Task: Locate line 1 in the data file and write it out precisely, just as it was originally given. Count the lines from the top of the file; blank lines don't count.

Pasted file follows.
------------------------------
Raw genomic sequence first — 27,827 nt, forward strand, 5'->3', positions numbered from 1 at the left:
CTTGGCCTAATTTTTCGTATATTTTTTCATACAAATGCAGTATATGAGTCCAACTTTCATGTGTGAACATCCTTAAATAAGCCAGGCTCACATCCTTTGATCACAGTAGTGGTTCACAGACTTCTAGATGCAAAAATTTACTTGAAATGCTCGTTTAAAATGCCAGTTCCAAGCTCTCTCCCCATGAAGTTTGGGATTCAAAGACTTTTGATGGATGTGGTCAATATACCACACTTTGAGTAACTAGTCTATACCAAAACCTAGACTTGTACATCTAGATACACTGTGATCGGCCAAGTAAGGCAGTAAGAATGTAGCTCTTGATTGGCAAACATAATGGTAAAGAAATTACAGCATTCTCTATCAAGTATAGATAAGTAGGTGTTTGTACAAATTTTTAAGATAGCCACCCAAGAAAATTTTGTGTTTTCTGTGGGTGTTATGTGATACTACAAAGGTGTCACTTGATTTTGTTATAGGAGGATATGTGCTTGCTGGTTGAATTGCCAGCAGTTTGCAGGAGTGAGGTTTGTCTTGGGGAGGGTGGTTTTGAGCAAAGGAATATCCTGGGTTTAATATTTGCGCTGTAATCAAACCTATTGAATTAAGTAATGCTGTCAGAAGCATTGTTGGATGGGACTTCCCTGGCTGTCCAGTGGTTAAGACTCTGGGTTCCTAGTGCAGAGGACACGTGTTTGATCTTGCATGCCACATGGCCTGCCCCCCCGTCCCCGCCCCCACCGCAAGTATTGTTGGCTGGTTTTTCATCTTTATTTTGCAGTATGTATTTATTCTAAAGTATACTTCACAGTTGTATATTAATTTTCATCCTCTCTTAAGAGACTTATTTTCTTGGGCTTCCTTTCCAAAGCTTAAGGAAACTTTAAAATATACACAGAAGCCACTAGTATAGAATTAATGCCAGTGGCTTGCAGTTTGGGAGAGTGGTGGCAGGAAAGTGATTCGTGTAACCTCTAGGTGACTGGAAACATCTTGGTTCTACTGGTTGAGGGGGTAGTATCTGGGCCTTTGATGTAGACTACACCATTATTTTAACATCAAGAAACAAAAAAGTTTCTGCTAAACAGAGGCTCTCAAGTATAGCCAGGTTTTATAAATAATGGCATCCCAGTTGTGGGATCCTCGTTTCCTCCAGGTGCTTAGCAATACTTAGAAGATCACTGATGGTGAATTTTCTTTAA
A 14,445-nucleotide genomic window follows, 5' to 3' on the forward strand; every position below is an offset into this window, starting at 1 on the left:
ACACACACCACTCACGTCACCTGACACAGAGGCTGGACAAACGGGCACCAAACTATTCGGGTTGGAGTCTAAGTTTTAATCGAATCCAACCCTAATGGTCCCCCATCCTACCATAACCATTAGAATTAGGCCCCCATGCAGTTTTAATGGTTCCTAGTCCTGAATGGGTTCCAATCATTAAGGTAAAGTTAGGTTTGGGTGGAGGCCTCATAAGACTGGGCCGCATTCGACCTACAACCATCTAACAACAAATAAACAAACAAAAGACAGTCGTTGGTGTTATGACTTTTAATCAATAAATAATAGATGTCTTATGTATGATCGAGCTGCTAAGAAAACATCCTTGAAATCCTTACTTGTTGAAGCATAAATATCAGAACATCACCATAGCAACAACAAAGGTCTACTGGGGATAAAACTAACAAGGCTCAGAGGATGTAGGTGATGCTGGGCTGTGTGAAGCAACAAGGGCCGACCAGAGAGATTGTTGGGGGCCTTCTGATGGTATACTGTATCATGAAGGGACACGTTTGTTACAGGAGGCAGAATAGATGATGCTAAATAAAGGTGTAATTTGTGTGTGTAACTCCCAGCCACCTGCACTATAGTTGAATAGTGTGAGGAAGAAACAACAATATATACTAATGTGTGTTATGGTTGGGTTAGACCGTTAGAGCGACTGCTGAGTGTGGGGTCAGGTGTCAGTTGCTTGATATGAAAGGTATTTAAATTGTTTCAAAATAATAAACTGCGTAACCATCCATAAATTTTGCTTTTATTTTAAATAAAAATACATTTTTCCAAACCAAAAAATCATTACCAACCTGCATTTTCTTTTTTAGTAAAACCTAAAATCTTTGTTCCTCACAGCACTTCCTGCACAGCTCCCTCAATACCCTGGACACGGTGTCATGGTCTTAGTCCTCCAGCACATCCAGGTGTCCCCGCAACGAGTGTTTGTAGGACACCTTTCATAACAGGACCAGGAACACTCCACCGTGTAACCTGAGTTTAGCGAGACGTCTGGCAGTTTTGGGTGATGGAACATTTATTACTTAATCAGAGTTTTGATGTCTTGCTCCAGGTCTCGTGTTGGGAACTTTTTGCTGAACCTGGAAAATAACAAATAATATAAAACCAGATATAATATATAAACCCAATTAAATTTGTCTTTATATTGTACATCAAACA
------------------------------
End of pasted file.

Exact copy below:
Raw genomic sequence first — 27,827 nt, forward strand, 5'->3', positions numbered from 1 at the left: